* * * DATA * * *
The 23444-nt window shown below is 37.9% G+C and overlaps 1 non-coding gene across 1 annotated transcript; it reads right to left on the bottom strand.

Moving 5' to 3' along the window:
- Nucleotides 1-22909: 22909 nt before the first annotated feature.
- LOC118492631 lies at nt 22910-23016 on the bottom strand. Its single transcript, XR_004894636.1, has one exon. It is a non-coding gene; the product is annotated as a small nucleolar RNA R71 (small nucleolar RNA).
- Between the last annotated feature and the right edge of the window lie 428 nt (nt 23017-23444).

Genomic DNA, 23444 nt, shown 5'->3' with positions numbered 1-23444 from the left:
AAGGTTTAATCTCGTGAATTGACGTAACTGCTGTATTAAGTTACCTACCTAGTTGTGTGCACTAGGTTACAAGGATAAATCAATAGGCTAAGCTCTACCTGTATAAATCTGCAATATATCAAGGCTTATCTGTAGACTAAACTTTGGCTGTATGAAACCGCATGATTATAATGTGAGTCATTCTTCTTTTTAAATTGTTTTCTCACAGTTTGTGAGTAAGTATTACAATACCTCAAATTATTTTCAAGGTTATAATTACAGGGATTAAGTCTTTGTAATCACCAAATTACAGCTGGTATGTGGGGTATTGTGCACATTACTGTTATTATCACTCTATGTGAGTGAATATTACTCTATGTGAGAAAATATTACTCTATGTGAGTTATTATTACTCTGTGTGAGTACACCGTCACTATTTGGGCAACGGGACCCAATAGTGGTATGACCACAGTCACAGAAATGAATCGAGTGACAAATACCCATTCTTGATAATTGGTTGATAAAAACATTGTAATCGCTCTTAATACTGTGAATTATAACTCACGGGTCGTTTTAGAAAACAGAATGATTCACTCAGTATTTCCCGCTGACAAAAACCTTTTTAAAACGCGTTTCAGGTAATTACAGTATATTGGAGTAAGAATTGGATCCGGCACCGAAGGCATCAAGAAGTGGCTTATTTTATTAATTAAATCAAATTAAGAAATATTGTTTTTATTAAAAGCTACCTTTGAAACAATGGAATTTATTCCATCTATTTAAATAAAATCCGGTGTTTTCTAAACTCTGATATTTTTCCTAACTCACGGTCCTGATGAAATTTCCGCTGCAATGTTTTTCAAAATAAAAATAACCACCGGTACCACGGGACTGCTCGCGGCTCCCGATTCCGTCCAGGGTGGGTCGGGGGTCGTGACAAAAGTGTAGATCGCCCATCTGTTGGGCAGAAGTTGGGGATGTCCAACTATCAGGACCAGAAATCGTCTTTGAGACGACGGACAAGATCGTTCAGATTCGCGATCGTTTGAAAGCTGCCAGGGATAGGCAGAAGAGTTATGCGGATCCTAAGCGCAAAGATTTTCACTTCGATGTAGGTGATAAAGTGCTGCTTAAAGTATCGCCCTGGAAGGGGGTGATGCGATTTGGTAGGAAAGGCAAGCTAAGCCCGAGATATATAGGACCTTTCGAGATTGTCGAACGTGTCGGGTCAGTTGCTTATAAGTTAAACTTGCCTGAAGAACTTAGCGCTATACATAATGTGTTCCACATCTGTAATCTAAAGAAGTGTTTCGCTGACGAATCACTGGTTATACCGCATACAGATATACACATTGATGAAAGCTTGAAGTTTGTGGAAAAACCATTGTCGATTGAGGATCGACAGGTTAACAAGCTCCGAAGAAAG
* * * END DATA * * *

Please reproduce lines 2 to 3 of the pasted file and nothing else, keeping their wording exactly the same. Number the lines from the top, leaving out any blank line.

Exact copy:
Moving 5' to 3' along the window:
- Nucleotides 1-22909: 22909 nt before the first annotated feature.